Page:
Monday, July 30, 2012

North American Porcupine

The North American Porcupine (Erithizon dorsatum) is the third largest rodent in the world, with only the Beaver and Capibara being larger.   Common in Alaska, Canada and the coniferous forests of the Northern United States, they are rather slow and docile....but with a very effective defense against predators.  They are covered with sharp, hollow quills, which are barbed and easily attach to an attacker...and are very difficult to remove. 
Although slow moving and very nearsighted, the Porcupine has an incredible memory for it's favorite food source trees.

Here's a close-up of the quills.  Folks in the "North Woods" who let their dogs run loose always risk a hefty vet bill to get them removed from the pooch's snout!!!

Tuesday, July 17, 2012

Virginia Ctenuchid, Diurnal Moth.

photo by Olivia Scott

The Virginia Ctenuchid (Ctenucha virginica) is a diurnal moth, a vigorous pollinator, and a welcome visitor to wild and cultivated flowers.  Often mistaken for a butterfly, this member of the Arctiidae family is active both day and night.  With a wingspan of 2 inches, an iridescent blue body and wing color varying from black to smoky brown.  The head is red-orange with black feathery antennae.

  The species is endemic to Eastern North America, and undergoes complete metamorphosis from May through August.  The caterpillar feeds mainly on grasses, while the adult on nectar, mostly during daylight.  

Tuesday, July 10, 2012

Little Long Pond in Seal Harbor, Maine: A Genteel Stroll on a Sunny Afternoon

Acadia National Park is a very busy place on a warm and sunny July afternoon.  Most of the trail parking lots are full and the town of Bar Harbor is an obscene madhouse.  What to do then, with a few idle hours and my trusty Nikon?  Little Long Pond in Seal Harbor is a great place for a genteel stroll.  It's a beautiful setting along a freshwater pond just north of Bracy Cove.  
Part of the Rockefeller Estate holdings, and adjacent to Acadia's Carriage Road system, Long Pond has an inviting old carriage road along the eastern shore...facing toward Penobscot Mountain, and further on with a view of Cadillac Mountain.  

 Popular with the local residents, and especially those who want to walk with their dogs, the Long Pond Carriage road isn't listed as part of Acadia....thus missed by most visitors and, ergo, not crowded on a busy July day!

 Here's a link to a great site about the rich and famous of Mt. Desert Island....lot of great old photos.

 Here's a great link to a slide show of old photos of the Rockefellers on MDI.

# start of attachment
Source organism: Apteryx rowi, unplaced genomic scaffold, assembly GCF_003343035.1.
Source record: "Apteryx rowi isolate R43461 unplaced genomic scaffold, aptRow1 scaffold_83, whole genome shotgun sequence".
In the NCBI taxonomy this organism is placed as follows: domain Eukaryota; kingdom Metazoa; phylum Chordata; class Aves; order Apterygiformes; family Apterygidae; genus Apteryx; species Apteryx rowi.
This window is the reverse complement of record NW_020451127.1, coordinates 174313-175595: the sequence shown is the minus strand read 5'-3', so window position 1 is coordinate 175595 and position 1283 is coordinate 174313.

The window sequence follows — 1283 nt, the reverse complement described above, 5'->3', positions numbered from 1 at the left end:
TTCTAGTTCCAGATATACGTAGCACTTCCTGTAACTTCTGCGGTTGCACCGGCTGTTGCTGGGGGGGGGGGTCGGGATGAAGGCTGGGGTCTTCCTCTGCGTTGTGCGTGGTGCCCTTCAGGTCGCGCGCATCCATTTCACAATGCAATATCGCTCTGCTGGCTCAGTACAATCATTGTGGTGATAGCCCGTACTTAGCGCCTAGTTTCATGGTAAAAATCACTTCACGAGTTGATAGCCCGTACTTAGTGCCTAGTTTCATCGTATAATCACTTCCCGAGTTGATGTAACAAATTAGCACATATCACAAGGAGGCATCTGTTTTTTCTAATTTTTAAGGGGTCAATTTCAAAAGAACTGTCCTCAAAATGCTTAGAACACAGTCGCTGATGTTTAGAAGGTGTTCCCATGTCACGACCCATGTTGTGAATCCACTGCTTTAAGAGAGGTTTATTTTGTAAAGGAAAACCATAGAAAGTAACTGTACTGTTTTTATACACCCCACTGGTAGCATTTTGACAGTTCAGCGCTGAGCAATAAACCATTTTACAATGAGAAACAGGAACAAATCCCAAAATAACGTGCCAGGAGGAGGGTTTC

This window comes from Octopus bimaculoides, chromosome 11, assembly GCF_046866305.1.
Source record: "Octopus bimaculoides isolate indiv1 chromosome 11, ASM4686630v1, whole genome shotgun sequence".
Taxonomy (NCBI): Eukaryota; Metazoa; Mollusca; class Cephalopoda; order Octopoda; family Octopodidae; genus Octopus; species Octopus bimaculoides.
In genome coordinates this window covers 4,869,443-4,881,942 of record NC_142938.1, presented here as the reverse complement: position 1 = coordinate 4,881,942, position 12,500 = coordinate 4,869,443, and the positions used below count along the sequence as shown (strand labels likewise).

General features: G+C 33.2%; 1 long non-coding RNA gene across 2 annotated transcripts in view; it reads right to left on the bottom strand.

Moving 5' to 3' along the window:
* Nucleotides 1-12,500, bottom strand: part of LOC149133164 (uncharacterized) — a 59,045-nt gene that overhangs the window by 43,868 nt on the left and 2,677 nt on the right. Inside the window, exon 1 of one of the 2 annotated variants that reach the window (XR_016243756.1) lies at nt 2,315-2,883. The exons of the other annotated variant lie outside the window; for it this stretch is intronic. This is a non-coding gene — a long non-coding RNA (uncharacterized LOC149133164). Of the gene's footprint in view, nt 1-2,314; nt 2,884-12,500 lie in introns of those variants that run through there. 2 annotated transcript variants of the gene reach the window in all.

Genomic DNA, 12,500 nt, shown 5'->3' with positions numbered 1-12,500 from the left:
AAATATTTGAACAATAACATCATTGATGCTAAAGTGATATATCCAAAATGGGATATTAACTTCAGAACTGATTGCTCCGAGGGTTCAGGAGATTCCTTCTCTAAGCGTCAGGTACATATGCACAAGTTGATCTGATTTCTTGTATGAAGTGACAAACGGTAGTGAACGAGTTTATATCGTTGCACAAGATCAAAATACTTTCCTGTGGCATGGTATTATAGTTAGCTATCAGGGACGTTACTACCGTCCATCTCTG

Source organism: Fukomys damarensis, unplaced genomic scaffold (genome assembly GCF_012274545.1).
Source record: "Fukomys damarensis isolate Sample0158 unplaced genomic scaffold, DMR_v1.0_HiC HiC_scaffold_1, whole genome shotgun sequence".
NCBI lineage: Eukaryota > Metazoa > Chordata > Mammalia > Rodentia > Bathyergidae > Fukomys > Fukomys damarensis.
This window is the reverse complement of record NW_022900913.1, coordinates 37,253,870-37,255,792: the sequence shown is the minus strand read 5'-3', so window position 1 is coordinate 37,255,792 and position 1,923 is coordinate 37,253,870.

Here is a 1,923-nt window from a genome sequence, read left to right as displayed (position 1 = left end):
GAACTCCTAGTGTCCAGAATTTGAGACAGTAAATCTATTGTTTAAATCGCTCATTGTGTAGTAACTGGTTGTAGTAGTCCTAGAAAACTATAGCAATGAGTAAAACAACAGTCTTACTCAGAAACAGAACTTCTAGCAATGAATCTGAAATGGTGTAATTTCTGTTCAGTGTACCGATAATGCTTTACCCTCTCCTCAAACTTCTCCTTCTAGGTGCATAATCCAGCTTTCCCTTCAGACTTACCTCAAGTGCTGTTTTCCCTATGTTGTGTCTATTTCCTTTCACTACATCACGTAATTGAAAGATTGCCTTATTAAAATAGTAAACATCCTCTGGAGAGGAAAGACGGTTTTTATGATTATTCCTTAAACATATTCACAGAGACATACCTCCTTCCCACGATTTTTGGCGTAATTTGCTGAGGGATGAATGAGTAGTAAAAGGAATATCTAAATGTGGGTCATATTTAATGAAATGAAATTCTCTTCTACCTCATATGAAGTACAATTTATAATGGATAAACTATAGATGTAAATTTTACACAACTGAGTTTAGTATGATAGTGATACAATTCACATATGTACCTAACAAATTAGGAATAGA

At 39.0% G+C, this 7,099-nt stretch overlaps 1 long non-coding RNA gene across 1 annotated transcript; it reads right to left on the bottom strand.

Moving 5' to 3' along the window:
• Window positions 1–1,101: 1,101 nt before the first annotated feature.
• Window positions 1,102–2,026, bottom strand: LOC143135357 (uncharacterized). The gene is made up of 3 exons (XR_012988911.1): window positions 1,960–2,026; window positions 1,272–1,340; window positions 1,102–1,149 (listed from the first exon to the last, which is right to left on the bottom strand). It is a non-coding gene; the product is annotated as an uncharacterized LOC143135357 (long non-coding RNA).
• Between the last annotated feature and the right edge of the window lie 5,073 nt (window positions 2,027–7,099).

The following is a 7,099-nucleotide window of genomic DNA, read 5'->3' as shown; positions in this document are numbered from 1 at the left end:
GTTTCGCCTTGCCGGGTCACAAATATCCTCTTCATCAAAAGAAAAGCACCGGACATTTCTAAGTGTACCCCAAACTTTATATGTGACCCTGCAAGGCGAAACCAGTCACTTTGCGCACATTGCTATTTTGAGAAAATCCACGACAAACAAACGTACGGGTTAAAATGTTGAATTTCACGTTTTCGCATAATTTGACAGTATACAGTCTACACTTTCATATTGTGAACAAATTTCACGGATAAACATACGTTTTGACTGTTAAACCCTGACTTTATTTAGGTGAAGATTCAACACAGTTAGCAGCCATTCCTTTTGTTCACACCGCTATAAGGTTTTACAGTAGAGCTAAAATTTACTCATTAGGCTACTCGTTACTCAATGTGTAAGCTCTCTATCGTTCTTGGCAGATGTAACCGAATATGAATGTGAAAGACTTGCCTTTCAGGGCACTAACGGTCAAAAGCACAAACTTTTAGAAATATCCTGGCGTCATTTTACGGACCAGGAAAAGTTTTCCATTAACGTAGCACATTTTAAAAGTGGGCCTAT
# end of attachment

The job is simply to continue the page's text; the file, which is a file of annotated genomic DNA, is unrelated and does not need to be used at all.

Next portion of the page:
An old postcard showing an aerial view of Little Long Pond.

 Great pdf article about Acadia's Carriage Roads.

 A link to the story of Acadia's Carriage Paths.

 The Rich get Richer on MDI real estate.

Old postcard view from the North of Little Long Pond.

An early 1900's carriage of the type seen on Acadia's Carriage Roads.
 How could they devise The New World Order in such a peaceful setting?  Go figure!

 About halfway up the road, the Rockefeller boat house is still there...though not used by the family any more.

 A link to Abby Rockefeller's garden....still open to the public on scheduled days.

John D Rockefeller and family.

John Jr and the founders of Acadia National Park.

Thanks to the Rockefeller family estate for keeping this wonderful Carriage Road and Long Pond open to the public.  It's a wonderful place for a walk.

Tuesday, July 3, 2012

Mainescapes in Black & White

Maine landscapes are so classic....and they look even moreso in Black & White.  See what you think!
Above is Schoodic Head, looking toward Cadillac Mountain.
Maple leaf on trail.  Maine Coast Heritage Trust preserve on Ripley Neck (Alaska Cove).  Harrington, Maine.

One of the many scenic coves on the Schoodic Peninsula, Acadia National Park.
Ferns along trail.  Maine Seacoast Mission's forest.  Cherryfield, Maine.
McClellan Park in Milbridge, Maine.

Roadside Daisy.  Washington County, Maine.

Cape Split, Addison, Maine.
"Cobblestones" on Ripley Neck, Harrington, Maine.

Fryeville Cove, Mill River.  Harrington, Maine.

Eastern Tiger Swallowtail.

Wheelbarrow and pasture.  Wabi Sabi Farm.  Harrington, Maine.
Saco Falls on the Pleasant River.  Columbia, Maine.
Cones on stunted Spruce, atop Norumbega Mountain.  Northeast Harbor, Maine.  Acadia National Park.
Lupines.  Columbia, Maine.
Rosa Rugosa.  Cape Split.  Addison, Maine.
Schoodic Head.  Acadia National Park.  Winter Harbor, Maine.

Water Lily.  Pond at University of Maine at Machias.
Prospect Harbor Lighthouse.  Gouldsboro, Maine.
Roadside wildflower, along the Narraguagus River.  Cherryfield, Maine.
Winter Harbor Lighthouse.